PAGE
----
I will carefully repeat what I just said: we—the Government—remain clear that our policy is not to revoke article 50, extend it, delay or hold a second referendum on exit. Perhaps it will help the debate if I re-outline the now very familiar reasons why the Government have taken this position. I remind hon. Members of the immense progress we have made towards delivering the exit that we, as a Government and as a Parliament, were entrusted to deliver.
First, let me deal with the overarching question of revoking article 50. As I have made clear, the Government’s policy remains that we should not and will not revoke our article 50 notice to withdraw from the European Union. To revoke article 50 would betray not only the vote of the British people in 2016, but the mandates on which the majority of us were elected at the last general election. I emphasise again to hon. Members the strength of the mandate and the clarity of the instruction given to us by the 2016 referendum, which illustrates why we must respect the result and why the Government’s policy is not to revoke article 50.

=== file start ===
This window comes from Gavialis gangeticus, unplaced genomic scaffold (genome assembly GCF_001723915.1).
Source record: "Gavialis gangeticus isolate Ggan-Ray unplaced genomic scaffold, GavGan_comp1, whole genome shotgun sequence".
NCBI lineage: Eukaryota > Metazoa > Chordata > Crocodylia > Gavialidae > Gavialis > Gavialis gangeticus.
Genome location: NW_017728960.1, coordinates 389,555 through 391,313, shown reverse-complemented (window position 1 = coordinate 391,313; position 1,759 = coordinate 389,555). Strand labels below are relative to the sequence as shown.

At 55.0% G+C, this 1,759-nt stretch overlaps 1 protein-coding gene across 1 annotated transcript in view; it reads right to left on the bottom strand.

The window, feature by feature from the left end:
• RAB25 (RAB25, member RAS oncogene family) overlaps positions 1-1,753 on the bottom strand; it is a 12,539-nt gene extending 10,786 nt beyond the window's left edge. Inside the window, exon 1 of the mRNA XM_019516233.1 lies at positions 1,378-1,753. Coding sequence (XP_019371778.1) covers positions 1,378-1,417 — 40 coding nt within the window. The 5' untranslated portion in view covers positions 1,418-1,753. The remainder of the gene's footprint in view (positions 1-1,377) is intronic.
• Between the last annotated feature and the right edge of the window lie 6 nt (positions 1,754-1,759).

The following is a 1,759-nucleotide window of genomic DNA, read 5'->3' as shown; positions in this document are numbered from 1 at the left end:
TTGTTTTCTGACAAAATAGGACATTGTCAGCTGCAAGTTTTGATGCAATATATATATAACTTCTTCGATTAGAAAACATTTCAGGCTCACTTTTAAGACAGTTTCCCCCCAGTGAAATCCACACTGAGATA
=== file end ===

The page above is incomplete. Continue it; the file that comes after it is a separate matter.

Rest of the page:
In the summer of 2016, millions of people came out to have their say, trusting that their vote would count and that, after years of feeling ignored by politicians, their voices would be heard. The referendum enjoyed a higher turnout than any previous referendum, with 17.4 million people voting to leave the European Union. That is the highest number of votes cast for anything in UK electoral history, and the biggest democratic mandate for a course of action ever directed at any UK Government. As I have reminded the shadow Minister and the House, the passion with which people voted was quite extraordinary. Those of us who toured polling stations on the day will remember pencilgate: people refused to put their cross in the box using a pencil, for fear that the Government would rub it out. The battles over trying to get a pen into a polling station to vote with were quite extraordinary.